Review aggregation website Rotten Tomatoes gave She's the Man a rating of 44% based on 114 reviews, with an average rating of 5.10/10. The critical consensus reads, "Shakespeare's wit gets lost in translation with She's the Man's broad slapstick, predictable jokes, and unconvincing plotline."[11] Metacritic, gave the film has a weighted average score of 45 out of 100 based on reviews from 28 critics, indicating "mixed or average reviews".[12] Audiences surveyed by CinemaScore gave the film a grade "B+" on scale of A to F.[13]

Roger Ebert of the Chicago Sun-Times wrote "...Amanda Bynes let us say that she is sunny and plucky and somehow finds a way to play her impossible role without clearing her throat more than six or eight times. More importantly, we like her."[14] Writing for the San Francisco Chronicle, critic Ruth Stein wrote: "Bynes displays a flair for comedy, especially when Viola studies guys walking down the street and mimics their gait and mannerisms. Bynes uses her elastic face to show Viola's every thought making the transition and doing her darnedest to pull it off... She's not going to win an Oscar for playing a boy, as Hilary Swank did [in Boys Don't Cry (1999)]; but Bynes makes a far more convincing one than Barbra Streisand in Yentl (1983)."[15]

Refinery29 wrote in a review praising Bynes' both as Viola and Sebastian, writing "As Viola, Bynes is confident and charming, the kind of Jennifer Lawrence-like cool girl who would gladly hand you a tampon in the bathroom—as long as she’s not already using it to stop a nosebleed. As Sebastian, she oozes an inexplicable form of awkward charisma, spitting out perfect line delivery after perfect line delivery, her facial expressions working overtime to nail the laugh. It remains one of her best, most challenging performances."[16][17]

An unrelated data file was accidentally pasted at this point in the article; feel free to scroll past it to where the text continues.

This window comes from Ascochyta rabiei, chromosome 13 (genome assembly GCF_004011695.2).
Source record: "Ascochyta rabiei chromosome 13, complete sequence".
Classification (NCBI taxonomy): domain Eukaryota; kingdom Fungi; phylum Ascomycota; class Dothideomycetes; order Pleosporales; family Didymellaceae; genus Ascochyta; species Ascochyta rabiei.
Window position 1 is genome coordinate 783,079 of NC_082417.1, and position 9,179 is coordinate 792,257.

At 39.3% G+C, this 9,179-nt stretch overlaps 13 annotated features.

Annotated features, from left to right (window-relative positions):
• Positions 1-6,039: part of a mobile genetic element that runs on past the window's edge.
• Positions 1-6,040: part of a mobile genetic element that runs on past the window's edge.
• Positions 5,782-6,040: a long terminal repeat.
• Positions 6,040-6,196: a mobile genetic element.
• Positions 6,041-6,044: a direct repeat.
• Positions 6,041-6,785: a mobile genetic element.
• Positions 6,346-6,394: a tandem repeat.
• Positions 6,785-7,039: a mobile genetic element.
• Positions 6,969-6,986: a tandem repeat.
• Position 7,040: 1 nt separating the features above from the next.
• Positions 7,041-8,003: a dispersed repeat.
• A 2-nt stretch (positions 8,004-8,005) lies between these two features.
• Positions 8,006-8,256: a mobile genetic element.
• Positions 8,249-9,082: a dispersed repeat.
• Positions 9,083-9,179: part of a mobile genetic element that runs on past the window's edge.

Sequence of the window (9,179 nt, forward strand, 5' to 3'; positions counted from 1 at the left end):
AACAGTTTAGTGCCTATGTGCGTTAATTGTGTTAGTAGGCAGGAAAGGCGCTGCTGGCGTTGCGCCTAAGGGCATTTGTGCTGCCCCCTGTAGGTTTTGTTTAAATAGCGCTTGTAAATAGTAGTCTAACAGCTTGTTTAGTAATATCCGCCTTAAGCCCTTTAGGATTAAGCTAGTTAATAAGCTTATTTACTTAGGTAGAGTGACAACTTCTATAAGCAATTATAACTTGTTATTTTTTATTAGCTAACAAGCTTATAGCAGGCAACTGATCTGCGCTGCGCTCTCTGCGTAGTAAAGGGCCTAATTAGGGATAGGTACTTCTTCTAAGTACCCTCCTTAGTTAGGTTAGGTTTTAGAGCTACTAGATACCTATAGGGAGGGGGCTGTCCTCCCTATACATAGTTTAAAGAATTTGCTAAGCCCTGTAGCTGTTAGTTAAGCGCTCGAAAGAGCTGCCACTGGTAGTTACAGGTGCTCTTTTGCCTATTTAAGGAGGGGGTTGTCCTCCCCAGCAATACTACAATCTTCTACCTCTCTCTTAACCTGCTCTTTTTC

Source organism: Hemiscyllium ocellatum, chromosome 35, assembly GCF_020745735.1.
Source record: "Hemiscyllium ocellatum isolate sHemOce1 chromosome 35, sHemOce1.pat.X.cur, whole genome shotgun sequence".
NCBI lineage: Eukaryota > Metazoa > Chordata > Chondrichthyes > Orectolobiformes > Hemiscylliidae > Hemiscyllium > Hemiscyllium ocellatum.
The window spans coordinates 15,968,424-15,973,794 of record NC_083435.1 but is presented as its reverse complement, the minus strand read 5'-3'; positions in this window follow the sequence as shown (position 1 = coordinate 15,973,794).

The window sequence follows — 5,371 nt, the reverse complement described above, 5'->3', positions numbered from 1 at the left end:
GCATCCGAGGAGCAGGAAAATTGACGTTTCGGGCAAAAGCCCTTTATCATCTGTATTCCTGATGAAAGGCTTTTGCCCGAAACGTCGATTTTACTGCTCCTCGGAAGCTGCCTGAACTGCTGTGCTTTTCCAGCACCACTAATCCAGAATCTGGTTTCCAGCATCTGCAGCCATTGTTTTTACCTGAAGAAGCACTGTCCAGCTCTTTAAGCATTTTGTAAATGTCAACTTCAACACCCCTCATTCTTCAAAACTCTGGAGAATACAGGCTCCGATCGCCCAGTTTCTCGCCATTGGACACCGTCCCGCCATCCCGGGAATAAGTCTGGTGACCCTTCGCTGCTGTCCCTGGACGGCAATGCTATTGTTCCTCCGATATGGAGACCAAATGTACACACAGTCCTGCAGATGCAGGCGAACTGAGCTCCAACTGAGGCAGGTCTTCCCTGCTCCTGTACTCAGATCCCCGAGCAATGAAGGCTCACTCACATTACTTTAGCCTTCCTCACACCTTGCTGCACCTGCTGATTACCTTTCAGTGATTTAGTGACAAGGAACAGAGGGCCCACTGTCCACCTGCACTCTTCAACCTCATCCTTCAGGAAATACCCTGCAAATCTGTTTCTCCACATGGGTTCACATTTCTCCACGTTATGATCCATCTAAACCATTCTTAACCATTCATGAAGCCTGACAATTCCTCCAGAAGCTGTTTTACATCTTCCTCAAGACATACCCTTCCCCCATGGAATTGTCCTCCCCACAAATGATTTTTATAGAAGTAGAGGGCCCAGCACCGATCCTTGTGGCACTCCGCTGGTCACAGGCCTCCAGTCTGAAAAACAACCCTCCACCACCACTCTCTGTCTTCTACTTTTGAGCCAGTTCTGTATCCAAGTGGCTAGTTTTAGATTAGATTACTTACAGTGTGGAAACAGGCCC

Criticism was brought towards Tatum's casting. Roger Ebert wrote: "Tatum is 26, a little old to play a high school kid..."[14] Neil Smith for BBCi stated that "Bynes tackles her part with gusto, while Tatum underplays his to striking effect."[18]


Date Award Category Recipients Result Ref.
August 20, 2006 Teen Choice Awards Choice Movie: Comedy She's The Man Won [19]
Choice Movie Actor: Breakout Channing Tatum Won
Choice Movie: Liplock Channing Tatum & Amanda Bynes Nominated
2007 Stinkers Bad Movie Awards Worst Actress Amanda Bynes Nominated [20]
Most Annoying Fake Accent (Female) Nominated
Worst On-Screen Hairstyle Nominated
March 31, 2007 Kids' Choice Awards Favorite Female Movie Star Won [citation needed]

See also[edit]


  1. ^ a b c "She's the Man (2006) - Financial Information". The Numbers. Archived from the original on 2021-10-08. Retrieved 2021-10-08.
  2. ^ a b c "She's the Man". Box Office Mojo. Archived from the original on September 9, 2021. Retrieved September 1, 2021.